Skip to content

Judicial Watch, Inc. is a conservative, non-partisan educational foundation, which promotes transparency, accountability and integrity in government, politics and the law.

Judicial Watch, Inc. is a conservative, non-partisan educational foundation, which promotes transparency, accountability and integrity in government, politics and the law.

Because no one
is above the law!

Donate

Press Releases

Judicial Watch: Federal Court Hearing Scheduled on Lawsuit Challenging Illinois Counting Ballots Received up to Two Weeks after Election Day

(Washington, DC) – Judicial Watch today announced that a court hearing will held before U.S. District Court Judge John F. Kness on Wednesday, December 7, in the case filed on behalf of Congressman Mike Bost and two other registered Illinois voters to prevent state election officials from extending Election Day for 14 days beyond the date established by federal law (Rep.Michael J. Bost, Laura Pollastrini, and Susan Sweeney v. The Illinois State Board of Elections and Bernadette Matthews (No. 1:22-cv-02754)).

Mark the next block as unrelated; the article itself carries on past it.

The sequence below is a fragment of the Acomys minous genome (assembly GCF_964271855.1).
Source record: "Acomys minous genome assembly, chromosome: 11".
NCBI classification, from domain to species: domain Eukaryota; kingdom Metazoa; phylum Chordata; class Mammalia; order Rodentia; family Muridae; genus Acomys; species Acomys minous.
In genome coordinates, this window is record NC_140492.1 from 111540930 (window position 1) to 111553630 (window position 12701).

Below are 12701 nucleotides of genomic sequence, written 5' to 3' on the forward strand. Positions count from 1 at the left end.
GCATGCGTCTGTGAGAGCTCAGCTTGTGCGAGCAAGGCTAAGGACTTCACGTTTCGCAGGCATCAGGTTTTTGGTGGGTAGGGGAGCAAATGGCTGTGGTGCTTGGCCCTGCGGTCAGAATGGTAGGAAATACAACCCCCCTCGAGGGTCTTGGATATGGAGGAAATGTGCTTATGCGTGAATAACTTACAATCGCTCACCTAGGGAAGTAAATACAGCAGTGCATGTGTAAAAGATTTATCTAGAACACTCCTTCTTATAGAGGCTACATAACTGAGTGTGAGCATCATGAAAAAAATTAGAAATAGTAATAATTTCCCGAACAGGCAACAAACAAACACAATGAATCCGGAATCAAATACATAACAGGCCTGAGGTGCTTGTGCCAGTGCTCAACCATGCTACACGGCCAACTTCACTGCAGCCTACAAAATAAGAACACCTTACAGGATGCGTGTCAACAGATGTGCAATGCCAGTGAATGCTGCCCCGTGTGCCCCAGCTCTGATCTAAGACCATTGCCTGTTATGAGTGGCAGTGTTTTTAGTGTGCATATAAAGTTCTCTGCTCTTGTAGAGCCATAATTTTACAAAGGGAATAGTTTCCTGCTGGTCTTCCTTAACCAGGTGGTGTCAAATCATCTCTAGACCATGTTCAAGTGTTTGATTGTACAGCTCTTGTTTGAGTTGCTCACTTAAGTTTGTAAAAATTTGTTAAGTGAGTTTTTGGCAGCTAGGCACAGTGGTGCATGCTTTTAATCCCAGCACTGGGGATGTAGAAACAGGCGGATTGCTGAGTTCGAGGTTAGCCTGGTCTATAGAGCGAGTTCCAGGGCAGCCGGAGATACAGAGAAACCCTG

The lawsuit filed on May 25, 2022.

The hearing will be held:

Date: Wednesday, December 7, 2022

Time: 9:00 am CT, 10 am ET

Location: Everett McKinley Dirksen Courthouse

219 S. Dearborn St, Chicago, IL

Courtroom 1725

On November 11, 2022, Judge Kness rejected a motion by Democratic Party of Illinois to intervene as a defendant in Judicial Watch’s lawsuit challenging the Illinois election law permitting mail-in ballots to be received as long as two weeks after Election Day.

Federal law defines Election Day as “the first Tuesday after the first Monday in November of every even-numbered year.” The initial complaint states: “Despite Congress’ clear statement regarding a single national Election Day, Illinois has expanded Election Day by extending by 14 days the date for receipt and counting of vote-by-mail ballots.”

Judicial Watch points out that the current Illinois election law allows vote-by-mail ballots received up to 14 days “after the polls close on Election Day” to be counted as if they were cast and received on or before Election Day. Illinois law also provides that “[e]ven vote-by-mail ballots without postmarks shall be counted if received up to 14 calendar days after Election Day if the ballots are dated on or before Election Day.”

Christine Svenson, Esq., of Svenson Law Offices in Palatine, Illinois, is assisting Judicial Watch with the lawsuit.

###